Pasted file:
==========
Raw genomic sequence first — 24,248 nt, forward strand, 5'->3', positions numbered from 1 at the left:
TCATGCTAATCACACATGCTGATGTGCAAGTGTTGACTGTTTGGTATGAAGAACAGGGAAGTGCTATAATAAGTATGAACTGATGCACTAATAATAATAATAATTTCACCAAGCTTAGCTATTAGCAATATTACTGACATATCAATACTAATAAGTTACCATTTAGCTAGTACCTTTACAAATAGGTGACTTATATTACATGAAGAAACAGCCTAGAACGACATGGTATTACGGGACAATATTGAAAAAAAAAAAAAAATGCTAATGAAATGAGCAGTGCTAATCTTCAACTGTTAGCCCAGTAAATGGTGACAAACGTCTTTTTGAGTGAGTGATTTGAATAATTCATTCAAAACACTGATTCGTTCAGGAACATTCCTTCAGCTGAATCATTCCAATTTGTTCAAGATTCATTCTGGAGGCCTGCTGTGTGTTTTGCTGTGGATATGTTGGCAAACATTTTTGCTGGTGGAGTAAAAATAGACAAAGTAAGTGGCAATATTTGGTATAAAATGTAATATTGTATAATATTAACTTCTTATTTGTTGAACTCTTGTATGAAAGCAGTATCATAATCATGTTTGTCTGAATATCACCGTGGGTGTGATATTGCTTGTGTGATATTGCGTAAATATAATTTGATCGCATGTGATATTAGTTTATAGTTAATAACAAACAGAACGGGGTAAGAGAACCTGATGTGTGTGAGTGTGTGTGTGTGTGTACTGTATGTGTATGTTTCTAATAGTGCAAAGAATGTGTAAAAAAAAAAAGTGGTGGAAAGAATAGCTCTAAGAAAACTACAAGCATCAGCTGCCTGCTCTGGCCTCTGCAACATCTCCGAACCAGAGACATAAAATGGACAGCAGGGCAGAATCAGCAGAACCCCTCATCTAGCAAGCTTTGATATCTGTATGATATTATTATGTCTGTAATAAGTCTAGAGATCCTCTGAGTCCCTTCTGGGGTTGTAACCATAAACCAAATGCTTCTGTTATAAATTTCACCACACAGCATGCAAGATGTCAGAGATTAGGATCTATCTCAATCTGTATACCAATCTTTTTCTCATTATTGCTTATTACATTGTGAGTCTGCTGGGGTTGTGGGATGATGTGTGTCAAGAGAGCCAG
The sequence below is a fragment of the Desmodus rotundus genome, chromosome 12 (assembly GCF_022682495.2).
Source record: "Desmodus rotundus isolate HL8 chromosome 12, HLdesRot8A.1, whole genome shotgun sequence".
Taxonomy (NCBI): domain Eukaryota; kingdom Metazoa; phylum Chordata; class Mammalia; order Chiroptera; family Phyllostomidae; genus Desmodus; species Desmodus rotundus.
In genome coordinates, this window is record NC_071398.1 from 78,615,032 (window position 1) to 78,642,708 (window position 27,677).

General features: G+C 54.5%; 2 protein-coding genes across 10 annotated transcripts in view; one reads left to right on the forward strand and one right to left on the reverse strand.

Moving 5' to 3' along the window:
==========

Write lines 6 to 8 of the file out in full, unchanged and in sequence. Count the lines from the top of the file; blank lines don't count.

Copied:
In genome coordinates, this window is record NC_071398.1 from 78,615,032 (window position 1) to 78,642,708 (window position 27,677).

General features: G+C 54.5%; 2 protein-coding genes across 10 annotated transcripts in view; one reads left to right on the forward strand and one right to left on the reverse strand.

Moving 5' to 3' along the window: